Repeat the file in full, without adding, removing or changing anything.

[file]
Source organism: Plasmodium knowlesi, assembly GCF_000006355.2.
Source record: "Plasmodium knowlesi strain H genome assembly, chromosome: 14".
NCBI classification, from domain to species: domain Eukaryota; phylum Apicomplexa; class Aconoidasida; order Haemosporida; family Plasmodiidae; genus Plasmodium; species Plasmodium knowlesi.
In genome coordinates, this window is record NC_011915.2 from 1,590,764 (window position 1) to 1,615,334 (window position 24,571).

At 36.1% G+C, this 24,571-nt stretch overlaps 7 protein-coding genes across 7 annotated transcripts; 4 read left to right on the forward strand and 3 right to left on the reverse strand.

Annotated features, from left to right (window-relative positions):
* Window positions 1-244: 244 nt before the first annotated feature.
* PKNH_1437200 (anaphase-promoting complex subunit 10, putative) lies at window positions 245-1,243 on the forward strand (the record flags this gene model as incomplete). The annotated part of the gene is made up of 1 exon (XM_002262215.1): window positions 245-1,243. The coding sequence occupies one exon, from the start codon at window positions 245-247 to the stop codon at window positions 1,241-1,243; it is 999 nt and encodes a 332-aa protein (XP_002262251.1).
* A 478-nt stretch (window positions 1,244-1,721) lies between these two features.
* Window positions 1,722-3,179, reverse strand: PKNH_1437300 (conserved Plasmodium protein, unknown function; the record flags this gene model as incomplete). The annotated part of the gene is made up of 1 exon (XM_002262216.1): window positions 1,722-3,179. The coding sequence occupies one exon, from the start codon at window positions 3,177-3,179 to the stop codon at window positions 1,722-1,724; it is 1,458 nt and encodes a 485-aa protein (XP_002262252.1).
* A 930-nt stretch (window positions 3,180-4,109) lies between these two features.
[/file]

Source organism: Plasmodium knowlesi, assembly GCF_000006355.2.
Source record: "Plasmodium knowlesi strain H genome assembly, chromosome: 14".
NCBI classification, from domain to species: domain Eukaryota; phylum Apicomplexa; class Aconoidasida; order Haemosporida; family Plasmodiidae; genus Plasmodium; species Plasmodium knowlesi.
In genome coordinates, this window is record NC_011915.2 from 1,590,764 (window position 1) to 1,615,334 (window position 24,571).

At 36.1% G+C, this 24,571-nt stretch overlaps 7 protein-coding genes across 7 annotated transcripts; 4 read left to right on the forward strand and 3 right to left on the reverse strand.

Annotated features, from left to right (window-relative positions):
* Window positions 1-244: 244 nt before the first annotated feature.
* PKNH_1437200 (anaphase-promoting complex subunit 10, putative) lies at window positions 245-1,243 on the forward strand (the record flags this gene model as incomplete). The annotated part of the gene is made up of 1 exon (XM_002262215.1): window positions 245-1,243. The coding sequence occupies one exon, from the start codon at window positions 245-247 to the stop codon at window positions 1,241-1,243; it is 999 nt and encodes a 332-aa protein (XP_002262251.1).
* A 478-nt stretch (window positions 1,244-1,721) lies between these two features.
* Window positions 1,722-3,179, reverse strand: PKNH_1437300 (conserved Plasmodium protein, unknown function; the record flags this gene model as incomplete). The annotated part of the gene is made up of 1 exon (XM_002262216.1): window positions 1,722-3,179. The coding sequence occupies one exon, from the start codon at window positions 3,177-3,179 to the stop codon at window positions 1,722-1,724; it is 1,458 nt and encodes a 485-aa protein (XP_002262252.1).
* A 930-nt stretch (window positions 3,180-4,109) lies between these two features.